This report was created by the authors with partners from the San Joaquin Valley through the San Joaquin Valley Cumulative Health Impacts Project. I attended one or two of the group’s earliest meetings several years ago and have tracked their progress through conversations with the lead author (my former advisor Jonathan London) and the environmental justice advocates that are part of my own research. I also donated a few of my photographs for use in the final report.
When I give guest-lectures on divisions between campus-community divides, I often use this project as an example of ways that scholars and activists can work together productively. In particular, I find it helpful to show students the detailed agreements that the group worked out ahead of time to guide their collaboration. Because the work of scholars and activists are judged in different ways, these kinds of guidelines can go a long way toward anticipating and resolving the tensions that often come up. You can see their agreements (shared with the lead author’s permission), in this post.
Ruth Martinez is a community organizer who lives in the small town of Ducor in the San Joaquin Valley. I interviewed her several years ago for my Master’s thesis and wrote the story below based on what she told me about how she came to be an activist. I stopped by her house this morning to get her permission to share her story. Ruth was keeping off her feet after having broken her foot on a recent United Farm Workers of America (UFW) march to Sacramento. Besides her involvement with the UFW, Ruth is also active with the Center on Race Poverty and the Environment, the Community Water Center, and the Asociación de Gente Unida por el Agua.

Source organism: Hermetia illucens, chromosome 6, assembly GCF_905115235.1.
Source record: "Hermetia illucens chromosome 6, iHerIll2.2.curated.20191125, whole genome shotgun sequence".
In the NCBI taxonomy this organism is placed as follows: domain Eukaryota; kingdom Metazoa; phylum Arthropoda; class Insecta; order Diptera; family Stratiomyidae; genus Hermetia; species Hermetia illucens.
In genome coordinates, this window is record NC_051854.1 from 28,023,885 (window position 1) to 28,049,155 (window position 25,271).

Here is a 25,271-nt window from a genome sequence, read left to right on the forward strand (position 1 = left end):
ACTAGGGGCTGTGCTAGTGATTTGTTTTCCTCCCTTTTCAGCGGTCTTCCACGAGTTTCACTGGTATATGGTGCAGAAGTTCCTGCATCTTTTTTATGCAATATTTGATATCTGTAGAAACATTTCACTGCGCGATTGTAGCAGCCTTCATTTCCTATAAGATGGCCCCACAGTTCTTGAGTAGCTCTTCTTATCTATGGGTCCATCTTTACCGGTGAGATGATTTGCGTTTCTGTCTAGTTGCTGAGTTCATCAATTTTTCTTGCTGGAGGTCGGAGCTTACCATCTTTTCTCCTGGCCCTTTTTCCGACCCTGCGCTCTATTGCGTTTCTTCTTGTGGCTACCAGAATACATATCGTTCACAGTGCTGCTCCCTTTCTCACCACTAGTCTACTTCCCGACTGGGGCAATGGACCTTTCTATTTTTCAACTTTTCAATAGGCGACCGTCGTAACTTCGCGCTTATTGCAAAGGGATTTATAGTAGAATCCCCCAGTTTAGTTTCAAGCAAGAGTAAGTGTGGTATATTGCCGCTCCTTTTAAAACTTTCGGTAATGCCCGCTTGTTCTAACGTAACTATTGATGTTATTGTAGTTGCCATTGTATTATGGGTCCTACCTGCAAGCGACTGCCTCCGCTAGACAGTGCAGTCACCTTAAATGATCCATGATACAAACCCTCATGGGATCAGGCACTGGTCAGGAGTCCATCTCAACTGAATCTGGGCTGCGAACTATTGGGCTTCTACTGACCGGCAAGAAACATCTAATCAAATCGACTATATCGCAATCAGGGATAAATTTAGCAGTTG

Ruth’s story begins with her marriage at 15. Her husband was a farm worker who was active in the UFW. She joined him on the marches and political campaigns that were connected with his work. Ruth had always wanted to be a nurse, but from a young age she had epileptic seizures. As she told me, “César Chávez never said, ‘No, you can’t.’ That’s why his slogan was ‘Si, se puede,’ because yes, you can.” Ruth’s husband took her to a UFW meeting at 40 Acres in Delano, which had a clinic for farm workers at that time. Ruth saw the nurses and said, “Oh, I always wanted to be a nurse.” César heard her and said “Well, why aren’t you?” Ruth said, “Because I can’t. I get seizures and everybody’s told me I’d never be able to be a nurse because of my seizures.” César said, “You can be anything you want to,” and helped her go to nurse’s aide training. Ruth worked as a nurse’s aide until she finished college and received her nursing degree. She was a nurse for 30 years before retiring. After one month of retirement she became tired of not doing anything and went back to work. Now she works at a unionized (UFW) rose farm, taking out the thorns that get stuck in the farm workers hands, face and eyes and seeing to other health problems as well.